Expert highlights wider implications of the Australian cricket scandal
Cricket has an elevated place in Australian culture, and the ball tampering scandal that has engulfed the men’s team in South Africa could have far-reaching implications for the game and its position in wider society according to Emeritus Professor David Rowe, from the Institute for Culture and Society, author of Sport, Culture and the Media: The Unruly Trinity and other works about sport’s place in society.
"Catching senior Australian cricketers in the act of cheating has exposed its dark underbelly. Cricket, despite being highly commercialised, still trades on its reputation stemming from the amateur, colonial era as a refined, gentlemanly game,” says Emeritus Professor Rowe.
“The exposure of ruthless, unethical behavior in pursuit of sporting success by any means necessary is a repudiation of the much-vaunted spirit of cricket that gives the kind of respectability that led former Australian Prime Minister John Howard to describe the men’s Australian cricket captaincy as ‘really the pinnacle of human achievement almost, in Australia,’. Similarly, current Prime Minister Malcolm Turnbull reflected yesterday that the wearers of the Baggy Green are held in much higher regard than politicians.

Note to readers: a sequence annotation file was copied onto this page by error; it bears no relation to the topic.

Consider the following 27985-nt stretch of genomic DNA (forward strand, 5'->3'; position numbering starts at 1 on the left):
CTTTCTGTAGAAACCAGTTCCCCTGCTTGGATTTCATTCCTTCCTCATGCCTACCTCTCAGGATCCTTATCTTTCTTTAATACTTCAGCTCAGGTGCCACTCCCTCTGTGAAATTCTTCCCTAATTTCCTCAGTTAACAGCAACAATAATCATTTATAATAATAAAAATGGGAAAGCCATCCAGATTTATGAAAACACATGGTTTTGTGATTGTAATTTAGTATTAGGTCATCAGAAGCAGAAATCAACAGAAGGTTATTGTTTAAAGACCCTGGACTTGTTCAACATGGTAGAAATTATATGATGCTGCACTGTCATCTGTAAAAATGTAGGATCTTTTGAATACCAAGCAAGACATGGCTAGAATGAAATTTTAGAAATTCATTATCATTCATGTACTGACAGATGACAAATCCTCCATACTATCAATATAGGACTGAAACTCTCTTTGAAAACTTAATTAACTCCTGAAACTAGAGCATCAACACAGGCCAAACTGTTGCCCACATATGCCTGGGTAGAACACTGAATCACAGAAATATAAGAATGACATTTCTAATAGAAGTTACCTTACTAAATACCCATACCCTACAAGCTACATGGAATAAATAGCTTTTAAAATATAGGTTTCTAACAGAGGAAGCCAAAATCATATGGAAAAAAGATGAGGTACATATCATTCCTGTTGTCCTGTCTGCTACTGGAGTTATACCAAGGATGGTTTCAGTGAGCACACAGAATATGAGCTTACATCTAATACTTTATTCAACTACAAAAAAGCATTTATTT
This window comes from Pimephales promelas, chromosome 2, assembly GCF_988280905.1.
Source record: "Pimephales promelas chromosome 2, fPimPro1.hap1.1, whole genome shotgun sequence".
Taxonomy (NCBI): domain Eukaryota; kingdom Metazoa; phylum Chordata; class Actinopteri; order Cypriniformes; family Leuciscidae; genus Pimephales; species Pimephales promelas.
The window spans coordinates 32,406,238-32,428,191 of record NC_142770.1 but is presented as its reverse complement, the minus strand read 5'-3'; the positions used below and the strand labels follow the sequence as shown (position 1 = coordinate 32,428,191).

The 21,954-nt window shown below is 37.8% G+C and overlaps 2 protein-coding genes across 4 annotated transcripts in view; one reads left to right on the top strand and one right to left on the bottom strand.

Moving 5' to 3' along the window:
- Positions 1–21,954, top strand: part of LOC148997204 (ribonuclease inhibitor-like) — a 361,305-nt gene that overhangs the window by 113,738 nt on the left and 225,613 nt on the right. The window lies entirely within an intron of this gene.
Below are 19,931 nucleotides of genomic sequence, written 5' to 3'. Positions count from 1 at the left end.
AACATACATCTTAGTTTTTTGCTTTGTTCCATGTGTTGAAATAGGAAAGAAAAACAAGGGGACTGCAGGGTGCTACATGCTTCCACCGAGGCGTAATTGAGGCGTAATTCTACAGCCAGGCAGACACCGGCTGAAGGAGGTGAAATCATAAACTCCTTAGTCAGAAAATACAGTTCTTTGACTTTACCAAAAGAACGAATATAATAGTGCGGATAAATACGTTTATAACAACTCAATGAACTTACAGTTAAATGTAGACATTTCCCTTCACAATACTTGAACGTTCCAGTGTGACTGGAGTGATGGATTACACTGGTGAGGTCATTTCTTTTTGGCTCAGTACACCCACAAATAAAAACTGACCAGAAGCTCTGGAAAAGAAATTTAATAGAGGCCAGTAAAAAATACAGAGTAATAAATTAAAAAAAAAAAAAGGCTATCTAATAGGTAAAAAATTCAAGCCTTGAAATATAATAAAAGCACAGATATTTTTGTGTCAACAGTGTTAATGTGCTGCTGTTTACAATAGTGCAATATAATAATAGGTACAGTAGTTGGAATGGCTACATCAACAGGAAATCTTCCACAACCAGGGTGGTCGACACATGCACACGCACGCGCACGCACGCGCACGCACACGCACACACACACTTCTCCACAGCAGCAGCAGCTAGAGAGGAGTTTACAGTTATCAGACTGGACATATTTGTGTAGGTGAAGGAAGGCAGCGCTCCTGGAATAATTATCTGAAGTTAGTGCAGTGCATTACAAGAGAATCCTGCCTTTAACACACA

“The prestige attached to the senior men’s game, especially at Test level (itself something of an anachronism), is necessarily damaged by cheating, psychological warfare and the uglier forms of sledging. In losing the moral superiority that it claims to have over other sports, cricket, ironically, is weakening its economic position regarding media rights and sponsorship, and eroding the widespread affection with which it is held across the country.”
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